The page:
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article imageSymantec: Online thieves can steal $5 billion from stolen credit cards, bank accounts

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By Chris V. Thangham     Nov 24, 2008 in World
In a report, Symantec predicted that online thieves can steal more than $5 billion from the stolen credit cards and bank accounts they have acquired.
The cyber-thieves are thriving despite economy woes faced by the world. They trade stolen credit cards and bank accounts online in large numbers.
Symantec monitored online activities over the year and found that stolen credit card numbers were traded in nearly 31 per cent of all the goods offered online in underground black market. The stolen bank accounts were the next big group, traded at nearly 20 per cent of all items.
Symantec calculated the total amount to be $5.3 billion based on the average amount of fraud committed on a stolen credit card about $350 (£234).
They also calculated the total amount that can be plundered from stolen bank accounts: $1.7 billion.
These figures might differ from actual money stolen but this gives an indication how much money can be lost from such criminal enterprise.
The report found credit cards were popular because it was easy to obtain and gain access to stolen accounts.
The thieves get a hold of the credit card numbers through a variety of ways: phishing schemes, database attacks and magnetic strip methods. All of them gain easy access to credit card numbers. The thieves either print those stolen cards and sell or give away those numbers for others to print and use.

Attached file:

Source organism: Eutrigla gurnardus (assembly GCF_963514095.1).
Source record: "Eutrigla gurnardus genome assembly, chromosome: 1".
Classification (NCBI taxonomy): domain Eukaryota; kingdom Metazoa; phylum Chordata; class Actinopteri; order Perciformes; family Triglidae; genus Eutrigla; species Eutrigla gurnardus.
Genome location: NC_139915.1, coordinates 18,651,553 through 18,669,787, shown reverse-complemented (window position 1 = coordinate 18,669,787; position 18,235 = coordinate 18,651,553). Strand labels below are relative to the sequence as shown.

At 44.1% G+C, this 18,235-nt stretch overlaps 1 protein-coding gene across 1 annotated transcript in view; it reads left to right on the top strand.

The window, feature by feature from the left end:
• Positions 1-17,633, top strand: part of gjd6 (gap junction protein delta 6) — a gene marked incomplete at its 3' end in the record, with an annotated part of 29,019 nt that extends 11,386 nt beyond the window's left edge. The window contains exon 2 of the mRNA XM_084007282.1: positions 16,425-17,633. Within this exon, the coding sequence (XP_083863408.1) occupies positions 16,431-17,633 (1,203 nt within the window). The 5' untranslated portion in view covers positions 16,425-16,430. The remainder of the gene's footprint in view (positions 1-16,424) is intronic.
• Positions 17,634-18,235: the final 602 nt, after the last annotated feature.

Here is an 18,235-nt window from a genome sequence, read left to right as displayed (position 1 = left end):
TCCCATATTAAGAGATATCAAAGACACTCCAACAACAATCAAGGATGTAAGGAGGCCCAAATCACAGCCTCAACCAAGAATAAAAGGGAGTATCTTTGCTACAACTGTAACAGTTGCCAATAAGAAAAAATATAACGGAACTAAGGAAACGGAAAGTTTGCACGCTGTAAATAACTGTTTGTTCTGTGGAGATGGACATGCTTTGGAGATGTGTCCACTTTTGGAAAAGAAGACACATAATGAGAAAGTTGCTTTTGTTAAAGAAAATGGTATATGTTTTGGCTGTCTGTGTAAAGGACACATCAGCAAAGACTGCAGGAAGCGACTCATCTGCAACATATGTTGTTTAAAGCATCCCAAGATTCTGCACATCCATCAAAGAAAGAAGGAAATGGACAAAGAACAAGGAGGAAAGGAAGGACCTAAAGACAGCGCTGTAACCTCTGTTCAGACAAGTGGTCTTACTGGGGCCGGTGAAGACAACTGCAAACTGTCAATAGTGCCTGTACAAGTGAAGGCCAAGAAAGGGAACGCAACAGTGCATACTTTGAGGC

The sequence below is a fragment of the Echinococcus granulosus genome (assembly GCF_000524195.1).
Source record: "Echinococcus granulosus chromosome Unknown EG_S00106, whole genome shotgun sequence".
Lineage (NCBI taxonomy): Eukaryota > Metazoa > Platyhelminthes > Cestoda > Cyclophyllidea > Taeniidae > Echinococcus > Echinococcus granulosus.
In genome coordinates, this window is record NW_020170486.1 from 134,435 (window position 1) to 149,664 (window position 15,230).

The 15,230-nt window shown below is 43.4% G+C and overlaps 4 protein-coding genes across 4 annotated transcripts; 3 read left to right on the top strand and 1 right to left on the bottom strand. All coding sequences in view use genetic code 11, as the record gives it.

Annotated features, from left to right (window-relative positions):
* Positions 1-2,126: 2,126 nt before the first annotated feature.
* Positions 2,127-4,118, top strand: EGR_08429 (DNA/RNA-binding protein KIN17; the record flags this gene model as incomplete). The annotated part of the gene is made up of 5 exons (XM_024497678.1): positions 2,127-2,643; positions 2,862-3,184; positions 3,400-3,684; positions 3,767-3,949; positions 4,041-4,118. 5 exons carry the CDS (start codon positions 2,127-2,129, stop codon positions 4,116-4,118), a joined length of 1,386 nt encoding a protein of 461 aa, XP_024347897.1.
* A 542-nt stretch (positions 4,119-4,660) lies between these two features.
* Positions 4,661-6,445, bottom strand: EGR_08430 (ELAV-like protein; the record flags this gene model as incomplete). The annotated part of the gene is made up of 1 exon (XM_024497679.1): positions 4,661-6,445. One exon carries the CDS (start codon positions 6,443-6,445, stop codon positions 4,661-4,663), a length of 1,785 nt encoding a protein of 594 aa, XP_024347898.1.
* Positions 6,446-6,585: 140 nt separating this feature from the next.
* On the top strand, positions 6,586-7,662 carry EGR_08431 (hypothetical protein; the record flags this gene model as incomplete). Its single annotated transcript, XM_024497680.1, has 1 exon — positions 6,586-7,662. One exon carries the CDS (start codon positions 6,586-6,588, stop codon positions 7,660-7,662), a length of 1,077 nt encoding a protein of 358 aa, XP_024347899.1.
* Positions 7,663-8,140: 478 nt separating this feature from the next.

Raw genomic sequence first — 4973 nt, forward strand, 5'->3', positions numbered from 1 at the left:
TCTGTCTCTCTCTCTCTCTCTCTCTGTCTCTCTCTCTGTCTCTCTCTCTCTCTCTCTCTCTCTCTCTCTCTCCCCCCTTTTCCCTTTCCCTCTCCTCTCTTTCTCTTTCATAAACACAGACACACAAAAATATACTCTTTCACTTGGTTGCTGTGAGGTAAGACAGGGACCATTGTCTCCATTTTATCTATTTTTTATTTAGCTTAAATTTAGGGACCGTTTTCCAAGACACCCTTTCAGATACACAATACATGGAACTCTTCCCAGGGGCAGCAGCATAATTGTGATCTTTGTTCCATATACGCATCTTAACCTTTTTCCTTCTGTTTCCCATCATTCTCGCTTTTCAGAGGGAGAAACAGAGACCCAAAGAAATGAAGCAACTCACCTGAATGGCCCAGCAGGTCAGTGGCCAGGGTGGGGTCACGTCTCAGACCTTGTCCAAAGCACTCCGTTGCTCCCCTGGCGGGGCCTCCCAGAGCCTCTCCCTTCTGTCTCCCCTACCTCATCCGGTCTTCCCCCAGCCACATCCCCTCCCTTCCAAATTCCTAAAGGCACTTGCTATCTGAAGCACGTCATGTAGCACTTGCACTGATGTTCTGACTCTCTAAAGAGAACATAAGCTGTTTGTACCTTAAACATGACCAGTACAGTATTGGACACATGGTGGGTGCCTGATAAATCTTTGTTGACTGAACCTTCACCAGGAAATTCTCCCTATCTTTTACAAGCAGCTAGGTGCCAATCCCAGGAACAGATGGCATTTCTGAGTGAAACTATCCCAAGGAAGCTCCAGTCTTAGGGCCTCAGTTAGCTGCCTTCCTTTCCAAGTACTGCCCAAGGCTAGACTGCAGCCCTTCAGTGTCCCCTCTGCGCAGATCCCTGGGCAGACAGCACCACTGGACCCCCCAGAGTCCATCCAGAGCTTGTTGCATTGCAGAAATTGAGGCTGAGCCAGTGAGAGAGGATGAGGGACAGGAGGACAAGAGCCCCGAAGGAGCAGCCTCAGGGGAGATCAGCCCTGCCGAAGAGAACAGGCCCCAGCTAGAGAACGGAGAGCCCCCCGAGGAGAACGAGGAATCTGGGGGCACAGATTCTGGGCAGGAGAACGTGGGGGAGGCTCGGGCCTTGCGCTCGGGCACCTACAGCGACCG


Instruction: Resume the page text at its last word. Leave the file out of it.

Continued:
The Symantec report said:
High frequency use and the range of available methods for capturing credit card data would generate more opportunities for theft and compromise and, thus, lead to an increased supply on underground economy servers.
The cyber thieves are well organized in Russia and Eastern Europe. They pass the information via online chat channels and with invite-only discussion forums. They hire professionals and specialists to gain access to a variety of financial institutions and are able to print credit and debit cards in large numbers. In contrast, the thieves in the U.S. are loosely organized. But there is plenty of cooperation among various factions who trade the information expertly, according to Symantec.
Symantec also believes that there is organized crime involved, which may hire the thieves that trade stolen data.
The best way to fight identity theft is to check your accounts on a daily basis; either check each account individually or check it via Mint.com or Quicken.com, both of which allow daily notifications if something wrong happens in any of your accounts (bank or credit card accounts).
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